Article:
“Friends forever.” Waylon Jennings said this to his pals Johnny Cash, Kris Kristofferson and Willie Nelson after a recording session for their third album as The Highwaymen. The friendship and bon homie comes through on this boxed set. Two CDs and the DVD were recorded at Long Island, NY’s Nassau Coliseum, CD 3 at two Farm Aid concerts.
Cash was in a lot of pain during the Nassau Coliseum shows, but you’d never know from hearing him. Songs from the country supergroup weave together seamlessly with favorites like Willie Nelson’s warm vocals on “Nightlife” and his covers of “Blue Eyes Crying In The Rain” and “City of New Orleans.” Johnny Cash’s unmistakable bass rolls through “Folsom Prison Blues” and he duets with Willie on “I Still Miss Someone.” Kris Kristofferson turns in a spirited vocal on his songs “Me And Bobby McGee” and duets with Willie on “Loving Her (Than Anything I’ll Ever Do Again).” Waylon duets with Johnny on “There Ain’t No Good Chain Gang.” They all chime in on “Big River” and “(Ghost) Riders In The Sky.” Willie’s longtime ace harmonica player Mickey Raphael frequently chimes in. There won’t be a group like this again.

 

Day Breaks –
Norah Jones
(Blue Note)
As the weather turns cold-
er in many regions, one response would be to burn wood in a fireplace or to turn up the thermostat. You could also put on this CD, Norah Jones sixth. Day Breaks can warm up the chilliest atmosphere. It’s a collection of beautiful jazz influenced melancholy-or melancholy jazz. Between Jones’ silky vocals and sinewy piano skills, it’s always beautiful. Highlights include covers of Duke Ellington’s “Fleurette Africaine (African Flower),” Horace Silver’s “Peace” and Neil Young’s “Don’t Be Denied.” Saxophonist Wayne Shorter and drummer Brian Blade add their own special luster.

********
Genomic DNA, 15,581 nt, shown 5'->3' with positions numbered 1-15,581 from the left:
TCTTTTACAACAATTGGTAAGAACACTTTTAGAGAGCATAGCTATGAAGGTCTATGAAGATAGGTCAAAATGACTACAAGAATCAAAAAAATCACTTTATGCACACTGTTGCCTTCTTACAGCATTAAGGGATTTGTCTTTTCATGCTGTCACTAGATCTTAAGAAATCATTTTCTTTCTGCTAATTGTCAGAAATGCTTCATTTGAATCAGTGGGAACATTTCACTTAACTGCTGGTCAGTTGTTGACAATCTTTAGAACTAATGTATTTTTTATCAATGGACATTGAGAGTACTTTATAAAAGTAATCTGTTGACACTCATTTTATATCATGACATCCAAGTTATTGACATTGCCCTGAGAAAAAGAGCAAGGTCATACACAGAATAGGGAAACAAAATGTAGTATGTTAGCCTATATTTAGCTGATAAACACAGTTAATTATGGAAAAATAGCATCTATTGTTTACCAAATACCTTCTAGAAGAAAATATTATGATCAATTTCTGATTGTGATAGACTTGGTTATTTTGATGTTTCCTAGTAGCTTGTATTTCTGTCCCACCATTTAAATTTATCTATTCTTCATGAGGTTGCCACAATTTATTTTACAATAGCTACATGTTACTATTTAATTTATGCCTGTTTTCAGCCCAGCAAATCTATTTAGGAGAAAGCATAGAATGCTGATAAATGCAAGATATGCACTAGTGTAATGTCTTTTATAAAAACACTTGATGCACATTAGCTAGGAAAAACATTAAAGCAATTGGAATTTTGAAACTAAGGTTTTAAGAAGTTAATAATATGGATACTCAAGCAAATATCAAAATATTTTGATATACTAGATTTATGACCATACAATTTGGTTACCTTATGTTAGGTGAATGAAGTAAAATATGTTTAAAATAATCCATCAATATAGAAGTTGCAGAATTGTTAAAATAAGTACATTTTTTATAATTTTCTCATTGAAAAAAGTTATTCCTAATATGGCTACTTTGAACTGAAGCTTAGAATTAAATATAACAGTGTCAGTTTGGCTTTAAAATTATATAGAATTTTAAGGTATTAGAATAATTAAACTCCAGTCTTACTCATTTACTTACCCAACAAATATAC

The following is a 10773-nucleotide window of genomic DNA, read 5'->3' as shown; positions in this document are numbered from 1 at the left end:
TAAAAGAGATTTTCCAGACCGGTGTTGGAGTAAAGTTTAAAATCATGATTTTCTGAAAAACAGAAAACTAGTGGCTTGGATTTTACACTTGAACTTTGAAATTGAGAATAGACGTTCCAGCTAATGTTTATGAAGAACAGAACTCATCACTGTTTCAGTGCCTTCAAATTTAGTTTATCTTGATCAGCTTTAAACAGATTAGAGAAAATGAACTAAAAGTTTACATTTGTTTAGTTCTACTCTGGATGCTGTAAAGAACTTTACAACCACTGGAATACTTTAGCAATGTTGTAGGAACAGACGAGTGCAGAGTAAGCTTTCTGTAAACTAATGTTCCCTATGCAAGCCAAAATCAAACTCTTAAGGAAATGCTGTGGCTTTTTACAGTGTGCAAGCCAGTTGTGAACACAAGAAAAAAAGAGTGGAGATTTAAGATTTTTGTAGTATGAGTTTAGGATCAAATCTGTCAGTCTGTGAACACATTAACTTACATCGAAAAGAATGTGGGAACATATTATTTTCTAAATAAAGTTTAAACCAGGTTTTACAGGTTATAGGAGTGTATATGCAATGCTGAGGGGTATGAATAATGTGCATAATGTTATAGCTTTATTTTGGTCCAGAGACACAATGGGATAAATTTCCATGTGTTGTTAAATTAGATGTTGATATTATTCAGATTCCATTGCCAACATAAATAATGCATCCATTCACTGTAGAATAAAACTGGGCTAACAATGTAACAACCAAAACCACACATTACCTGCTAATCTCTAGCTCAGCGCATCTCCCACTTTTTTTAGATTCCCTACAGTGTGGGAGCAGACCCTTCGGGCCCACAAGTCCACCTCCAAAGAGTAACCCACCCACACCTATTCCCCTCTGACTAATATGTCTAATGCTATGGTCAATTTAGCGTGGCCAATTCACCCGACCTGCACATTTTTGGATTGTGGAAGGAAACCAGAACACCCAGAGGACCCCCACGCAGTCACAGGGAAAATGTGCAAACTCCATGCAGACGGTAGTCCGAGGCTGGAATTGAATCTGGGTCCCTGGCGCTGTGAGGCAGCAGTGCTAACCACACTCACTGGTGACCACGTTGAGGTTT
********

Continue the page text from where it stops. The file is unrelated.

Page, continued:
It’s Too Late To Stop Now…Volumes II, III, IV and DVD –
Van Morrison
(Exile Productions/Legacy)
This boxed set consists of material recorded during live sets at L.A.’s Troubadour, the Santa Monica Civic Auditorium and London’s Rainbow. Comprised of all unreleased tracks (the original live album of the same name is not included). A DVD of the London set is included. Lucky you.
In fine, passionate voice, and backed by the smokin’ Caldonia Soul Orchestra, Van The Man makes every song sound like an encore.
“Moondance,” “Brown Eyed Girl” and “Gloria” share space with Hank Williams’ “Hey Good Lookin’,” and Sam Cooke’s “Bring It On Home To Me” and Willie Dixon’s “I Just Want To Make Love To You.”

 

Dig In Deep –
Bonnie Raitt
(Redwing)
A solid array of songs, stell-ar arrangements, soulful vocals and an unmistakable saucy slide guitar-what’s not to love about a Bonnie Raitt CD? The veteran singer-songwriter-guitarist self-produced this one for her own indie label.
Thrown into this choice mix of songs are sassy covers of INXS’ “I Need You Tonight” and Los Lobos’ “Shakin’ Shakin’ Shakes.” Originals range from the heartfelt “The Ones We Couldn’t Be” to the social comment of “The Comin’ Round Is Going Through.”
Raitt’s core band of Ricky Fataar, Hutch Hutchinson, George Marinelli and Mike Finnigan shine on every track.